Scientific drilling and the evolution of the earth system: Climate, biota, biogeochemistry and extreme systems

G. S. Soreghan, Andrew Cohen

Research output: Contribution to journalArticle

4 Citations (Scopus)

Abstract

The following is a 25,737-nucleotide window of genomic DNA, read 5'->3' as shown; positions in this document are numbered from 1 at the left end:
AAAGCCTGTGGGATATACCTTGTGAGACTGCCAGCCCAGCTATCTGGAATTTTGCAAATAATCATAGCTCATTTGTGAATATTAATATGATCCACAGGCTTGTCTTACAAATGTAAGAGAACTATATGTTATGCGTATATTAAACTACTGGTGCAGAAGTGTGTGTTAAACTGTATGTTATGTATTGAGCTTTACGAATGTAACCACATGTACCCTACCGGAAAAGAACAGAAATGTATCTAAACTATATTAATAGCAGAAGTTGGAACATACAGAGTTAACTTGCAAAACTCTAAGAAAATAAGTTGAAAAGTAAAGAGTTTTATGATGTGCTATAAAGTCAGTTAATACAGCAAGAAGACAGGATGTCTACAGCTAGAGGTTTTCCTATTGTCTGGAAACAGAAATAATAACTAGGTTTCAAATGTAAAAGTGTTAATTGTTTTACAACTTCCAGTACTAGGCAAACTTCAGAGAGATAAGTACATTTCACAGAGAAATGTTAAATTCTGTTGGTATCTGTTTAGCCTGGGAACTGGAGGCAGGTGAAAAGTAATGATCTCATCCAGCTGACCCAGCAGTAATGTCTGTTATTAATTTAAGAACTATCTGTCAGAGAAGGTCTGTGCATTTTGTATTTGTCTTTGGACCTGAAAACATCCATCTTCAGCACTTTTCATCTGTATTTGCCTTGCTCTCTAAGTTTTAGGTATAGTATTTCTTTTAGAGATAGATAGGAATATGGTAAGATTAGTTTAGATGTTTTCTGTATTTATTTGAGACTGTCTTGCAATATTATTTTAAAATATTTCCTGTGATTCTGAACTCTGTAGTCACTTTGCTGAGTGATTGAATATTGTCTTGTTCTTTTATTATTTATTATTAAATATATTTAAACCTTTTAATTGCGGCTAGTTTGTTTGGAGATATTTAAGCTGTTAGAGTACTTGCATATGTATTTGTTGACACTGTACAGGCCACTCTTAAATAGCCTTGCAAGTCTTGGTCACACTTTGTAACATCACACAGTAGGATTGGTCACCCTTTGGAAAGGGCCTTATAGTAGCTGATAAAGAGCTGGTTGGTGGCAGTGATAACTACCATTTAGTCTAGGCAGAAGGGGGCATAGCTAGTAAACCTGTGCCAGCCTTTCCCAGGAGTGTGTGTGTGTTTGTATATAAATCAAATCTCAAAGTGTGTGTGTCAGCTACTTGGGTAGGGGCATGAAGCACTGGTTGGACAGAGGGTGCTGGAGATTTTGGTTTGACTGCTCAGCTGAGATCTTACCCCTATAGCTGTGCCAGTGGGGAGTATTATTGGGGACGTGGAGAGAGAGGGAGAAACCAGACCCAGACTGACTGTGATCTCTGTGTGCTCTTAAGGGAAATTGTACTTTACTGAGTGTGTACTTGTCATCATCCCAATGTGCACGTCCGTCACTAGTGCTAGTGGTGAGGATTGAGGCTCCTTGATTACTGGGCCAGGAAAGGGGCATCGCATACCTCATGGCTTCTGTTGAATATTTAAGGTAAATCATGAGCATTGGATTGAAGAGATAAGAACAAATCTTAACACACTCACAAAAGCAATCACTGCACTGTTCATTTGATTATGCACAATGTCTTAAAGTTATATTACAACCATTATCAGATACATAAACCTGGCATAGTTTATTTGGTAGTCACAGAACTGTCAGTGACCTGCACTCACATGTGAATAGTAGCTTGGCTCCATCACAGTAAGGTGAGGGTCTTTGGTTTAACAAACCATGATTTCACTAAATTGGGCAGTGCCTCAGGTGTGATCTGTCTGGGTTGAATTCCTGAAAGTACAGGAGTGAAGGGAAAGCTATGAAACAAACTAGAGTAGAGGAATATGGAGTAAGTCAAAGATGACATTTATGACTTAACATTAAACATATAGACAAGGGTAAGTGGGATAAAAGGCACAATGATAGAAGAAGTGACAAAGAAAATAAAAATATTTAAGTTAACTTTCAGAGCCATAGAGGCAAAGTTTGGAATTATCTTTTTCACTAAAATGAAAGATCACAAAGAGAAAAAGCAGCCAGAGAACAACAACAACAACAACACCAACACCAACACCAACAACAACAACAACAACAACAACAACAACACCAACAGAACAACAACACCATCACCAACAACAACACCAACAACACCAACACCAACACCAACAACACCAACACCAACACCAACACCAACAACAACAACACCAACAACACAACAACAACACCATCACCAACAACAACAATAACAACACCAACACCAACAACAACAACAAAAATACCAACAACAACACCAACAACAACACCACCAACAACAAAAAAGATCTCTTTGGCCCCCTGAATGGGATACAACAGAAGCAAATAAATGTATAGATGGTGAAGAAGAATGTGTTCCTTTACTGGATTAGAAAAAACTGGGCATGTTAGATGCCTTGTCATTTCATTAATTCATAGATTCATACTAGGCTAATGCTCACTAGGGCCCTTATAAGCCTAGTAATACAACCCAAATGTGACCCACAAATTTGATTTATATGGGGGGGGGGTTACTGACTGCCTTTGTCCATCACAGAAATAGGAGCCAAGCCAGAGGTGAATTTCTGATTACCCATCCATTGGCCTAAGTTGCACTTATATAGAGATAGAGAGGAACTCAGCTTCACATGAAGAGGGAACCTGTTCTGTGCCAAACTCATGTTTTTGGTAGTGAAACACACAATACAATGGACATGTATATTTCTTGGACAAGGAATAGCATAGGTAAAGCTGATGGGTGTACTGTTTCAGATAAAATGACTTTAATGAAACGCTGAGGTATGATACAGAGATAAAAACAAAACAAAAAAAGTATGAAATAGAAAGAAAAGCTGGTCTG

A US National Science Foundation-funded workshop occurred 17-19 May 2013 at the University of Oklahoma to stimulate research using continental scientific drilling to explore earth's sedimentary, paleobiological and biogeochemical record. Participants submitted 3-page "pre-proposals" to highlight projects that envisioned using drill-core studies to address scientific issues in paleobiology, paleoclimatology, stratigraphy and biogeochemistry, and to identify locations where key questions can best be addressed. The workshop was also intended to encourage US scientists to take advantage of the exceptional capacity of unweathered, continuous core records to answer important questions in the history of earth's sedimentary, biogeochemical and paleobiologic systems. Introductory talks on drilling and coring methods, plus best practices in core handling and curation, opened the workshop to enable all to understand the opportunities and challenges presented by scientific drilling. Participants worked in thematic breakout sessions to consider questions to be addressed using drill cores related to glacial-interglacial and icehouse-greenhouse transitions, records of evolutionary events and extinctions, records of major biogeochemical events in the oceans, reorganization of earth's atmosphere, Lagerstätte and exceptional fossil biota, records of vegetation-landscape change, and special sampling requirements, contamination, and coring tool concerns for paleobiology, geochemistry, geochronology, and stratigraphy-sedimentology studies. Closing discussions at the workshop focused on the role drilling can play in studying overarching science questions about the evolution of the earth system. The key theme, holding the most impact in terms of societal relevance, is understanding how climate transitions have driven biotic change, and the role of pristine, stratigraphically continuous cores in advancing our understanding of this linkage. Scientific drilling, and particularly drilling applied to continental targets, provides unique opportunities to obtain continuous and unaltered material for increasingly sophisticated analyses, tapping the entire geologic record (extending through the Archean), and probing the full dynamic range of climate change and its impact on biotic history.